Tuesday, July 24, 2007

The Life and Death of Naji al-Ali: voice of a nation

24 July, 2007

It has now been 20 years since reknown Palestinian cartoonist Naji Salim al-Ali was shot in London on July 22, 1987 by an unknown assassin. He lapsed into a coma and died five weeks later on August 29, 1987.

During his life time, al-Ali drew more than 40,000 cartoons and was know for his sharp political wit and criticism of not only Israel, the US but also the Arab states. In his work, he campaigned tirelessly for the rights of the Palestinian refugees, Palestinian self-determination and against the absence of democracy, corruption and inequality in the Arab world. His work was often censored and he frequently received death threats. al-Ali was also detained and jailed in various countries and expelled from others for his political commentary.

At 10 years of age, al-Ali and his family were forced to flee Palestine to Lebanon, when Israel invaded and seized the West Bank and Gaza Strip. In Lebanon, he like thousands of others Palestinians, were forced to live in poor and over crowded refugee camps. This experience gave birth to his most famous creation, Handala (sometimes spelt Hanthala or Hanzala).

The cartoonist christened his 10 year-old boy creation, who never spoke but was the guardian of the Palestinian cause, after a short bitter bush which can be found throughout all of Palestine. The bush although weak, if cut, has the reputation of growing back, time and time again.

Handala, dressed in rags and bare foot, according to al-Ali, represented him at the age of 10 years when he was forced to flee Palestine.

“The young, barefoot Handala was a symbol of my childhood. He was the age I was when I had left Palestine and, in a sense, I am still that age today. Even though this all happened 35 years ago, the details of that phase in my life are still fully present to my mind. I feel that I can recall and sense every bush, every stone, every house and every tree I passed when I was a child in Palestine”.

Handala, explained al-Ali is “a child who is not beautiful; his hair is like the hair of a hedgehog who uses his thorns as a weapon. Handala is not a fat, happy, relaxed, or pampered child. He is barefooted like the refugee camp children, and he is an icon that protects me from making mistakes. Even though he is rough, he smells of amber. His hands are clasped behind his back as a sign of rejection at a time when solutions are presented to us the American way”.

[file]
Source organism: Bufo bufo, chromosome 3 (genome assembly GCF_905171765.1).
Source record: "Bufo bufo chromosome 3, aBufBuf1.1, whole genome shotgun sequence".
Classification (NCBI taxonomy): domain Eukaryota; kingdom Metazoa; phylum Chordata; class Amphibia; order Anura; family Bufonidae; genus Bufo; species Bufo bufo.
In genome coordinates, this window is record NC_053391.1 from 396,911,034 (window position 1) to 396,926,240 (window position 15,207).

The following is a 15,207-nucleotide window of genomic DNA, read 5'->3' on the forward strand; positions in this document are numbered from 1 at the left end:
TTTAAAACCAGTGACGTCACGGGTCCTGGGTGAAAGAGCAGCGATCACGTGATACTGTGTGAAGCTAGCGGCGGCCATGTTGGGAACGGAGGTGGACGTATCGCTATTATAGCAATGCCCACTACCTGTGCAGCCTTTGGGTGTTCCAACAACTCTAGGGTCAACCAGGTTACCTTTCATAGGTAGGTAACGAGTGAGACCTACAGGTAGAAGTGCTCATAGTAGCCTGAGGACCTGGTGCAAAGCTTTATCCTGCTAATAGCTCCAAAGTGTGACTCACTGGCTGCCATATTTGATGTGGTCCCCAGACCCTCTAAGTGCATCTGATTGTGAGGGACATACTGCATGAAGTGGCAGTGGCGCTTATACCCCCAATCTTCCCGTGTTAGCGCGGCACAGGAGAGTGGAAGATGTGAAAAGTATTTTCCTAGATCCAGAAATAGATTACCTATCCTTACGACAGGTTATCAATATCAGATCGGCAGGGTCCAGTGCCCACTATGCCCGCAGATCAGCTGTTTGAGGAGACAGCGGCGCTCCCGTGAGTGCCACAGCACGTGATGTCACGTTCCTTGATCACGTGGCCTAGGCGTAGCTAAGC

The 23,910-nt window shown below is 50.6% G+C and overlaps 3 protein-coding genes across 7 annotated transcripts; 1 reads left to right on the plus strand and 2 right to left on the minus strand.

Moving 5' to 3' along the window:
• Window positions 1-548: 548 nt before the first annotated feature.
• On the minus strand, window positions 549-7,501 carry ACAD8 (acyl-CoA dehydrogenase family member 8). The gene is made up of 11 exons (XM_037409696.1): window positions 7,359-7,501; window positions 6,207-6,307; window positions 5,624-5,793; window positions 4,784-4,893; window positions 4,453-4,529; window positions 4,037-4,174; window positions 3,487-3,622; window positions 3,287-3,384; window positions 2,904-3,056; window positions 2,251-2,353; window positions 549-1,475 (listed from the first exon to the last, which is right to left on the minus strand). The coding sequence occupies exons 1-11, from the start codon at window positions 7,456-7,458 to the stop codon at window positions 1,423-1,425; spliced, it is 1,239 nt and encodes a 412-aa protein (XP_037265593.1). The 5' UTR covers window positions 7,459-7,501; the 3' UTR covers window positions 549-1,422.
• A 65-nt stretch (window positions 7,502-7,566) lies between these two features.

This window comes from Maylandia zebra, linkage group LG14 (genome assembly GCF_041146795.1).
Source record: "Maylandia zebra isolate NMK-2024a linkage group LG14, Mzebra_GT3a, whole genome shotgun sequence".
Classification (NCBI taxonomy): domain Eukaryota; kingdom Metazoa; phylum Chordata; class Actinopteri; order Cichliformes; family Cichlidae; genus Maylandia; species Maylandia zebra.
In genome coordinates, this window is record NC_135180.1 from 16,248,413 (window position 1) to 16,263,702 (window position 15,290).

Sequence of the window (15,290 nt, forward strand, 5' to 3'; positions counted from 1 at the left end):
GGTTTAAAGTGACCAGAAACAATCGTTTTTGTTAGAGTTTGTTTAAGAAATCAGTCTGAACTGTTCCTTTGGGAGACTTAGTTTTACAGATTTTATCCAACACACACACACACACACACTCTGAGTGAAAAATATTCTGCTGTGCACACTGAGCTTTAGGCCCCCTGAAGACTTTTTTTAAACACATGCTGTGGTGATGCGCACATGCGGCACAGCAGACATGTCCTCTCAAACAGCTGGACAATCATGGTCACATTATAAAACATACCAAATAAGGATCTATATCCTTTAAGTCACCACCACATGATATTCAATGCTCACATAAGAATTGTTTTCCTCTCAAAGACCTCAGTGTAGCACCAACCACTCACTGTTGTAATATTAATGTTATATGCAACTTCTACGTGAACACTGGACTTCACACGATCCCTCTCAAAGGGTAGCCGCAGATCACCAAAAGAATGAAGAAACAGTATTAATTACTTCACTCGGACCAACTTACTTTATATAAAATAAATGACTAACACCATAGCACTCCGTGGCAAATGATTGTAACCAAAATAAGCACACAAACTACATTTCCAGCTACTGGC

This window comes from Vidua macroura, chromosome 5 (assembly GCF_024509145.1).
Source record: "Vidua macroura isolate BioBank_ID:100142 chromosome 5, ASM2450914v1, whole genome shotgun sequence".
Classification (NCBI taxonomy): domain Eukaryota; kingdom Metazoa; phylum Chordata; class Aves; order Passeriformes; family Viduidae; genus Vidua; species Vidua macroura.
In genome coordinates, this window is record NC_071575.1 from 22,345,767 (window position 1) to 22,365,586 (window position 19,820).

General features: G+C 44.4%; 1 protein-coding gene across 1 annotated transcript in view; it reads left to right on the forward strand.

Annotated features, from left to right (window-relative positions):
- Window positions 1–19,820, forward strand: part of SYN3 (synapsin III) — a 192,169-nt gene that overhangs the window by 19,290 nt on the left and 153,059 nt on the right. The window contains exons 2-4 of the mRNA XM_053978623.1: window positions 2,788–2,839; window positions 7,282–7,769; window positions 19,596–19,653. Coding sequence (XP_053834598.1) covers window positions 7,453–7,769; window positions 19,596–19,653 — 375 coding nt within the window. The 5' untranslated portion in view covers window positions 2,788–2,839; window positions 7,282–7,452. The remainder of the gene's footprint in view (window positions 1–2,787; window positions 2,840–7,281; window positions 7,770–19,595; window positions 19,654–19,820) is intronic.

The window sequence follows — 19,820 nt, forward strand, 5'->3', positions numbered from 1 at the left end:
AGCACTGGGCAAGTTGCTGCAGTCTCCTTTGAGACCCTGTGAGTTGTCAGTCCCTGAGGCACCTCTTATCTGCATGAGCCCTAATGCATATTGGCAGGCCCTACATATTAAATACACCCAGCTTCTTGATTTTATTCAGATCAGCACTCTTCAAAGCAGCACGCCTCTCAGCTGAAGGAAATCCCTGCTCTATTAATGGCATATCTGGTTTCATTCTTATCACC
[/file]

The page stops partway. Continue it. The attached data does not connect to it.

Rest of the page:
“Handala was born ten years old, and he will always be ten years old. At that age, I left my homeland, and when he returns, Handala will still be ten, and then he will start growing up. The laws of nature do not apply to him. He is unique. Things will become normal again when the homeland returns”

“I presented him to the poor and named him Handala as a symbol of bitterness. At first, he was a Palestinian child, but his consciousness developed to have a national and then a global and human horizon. He is a simple yet tough child, and this is why people adopted him and felt that he represents their consciousness."

According to al Ali, Handala “protected” his soul when he felt weary and prevented him from ignoring his duty to his people and their struggle:

“That child was like a splash of fresh water on my forehead, bringing me to attention and keeping me from error and loss. He was the arrow of the compass, pointing steadily towards Palestine. Not just Palestine in geographical terms, but Palestine in its humanitarian sense - the symbol of a just cause, whether it is located in Egypt, Vietnam or South Africa. I am from Ain Al-Helwa, a camp like any other camp. The people of the camps were the people of the land in Palestine. They were not merchants or landowners. They were farmers. When they lost their land, they lost their lives. The bourgeoisie never had to live in the camps, whose inhabitants were exposed to hunger, to every degradation and to every form of oppression. Entire families died in our camps. Those are the Palestinians who remain in my mind, even when my work takes me away from the camp”.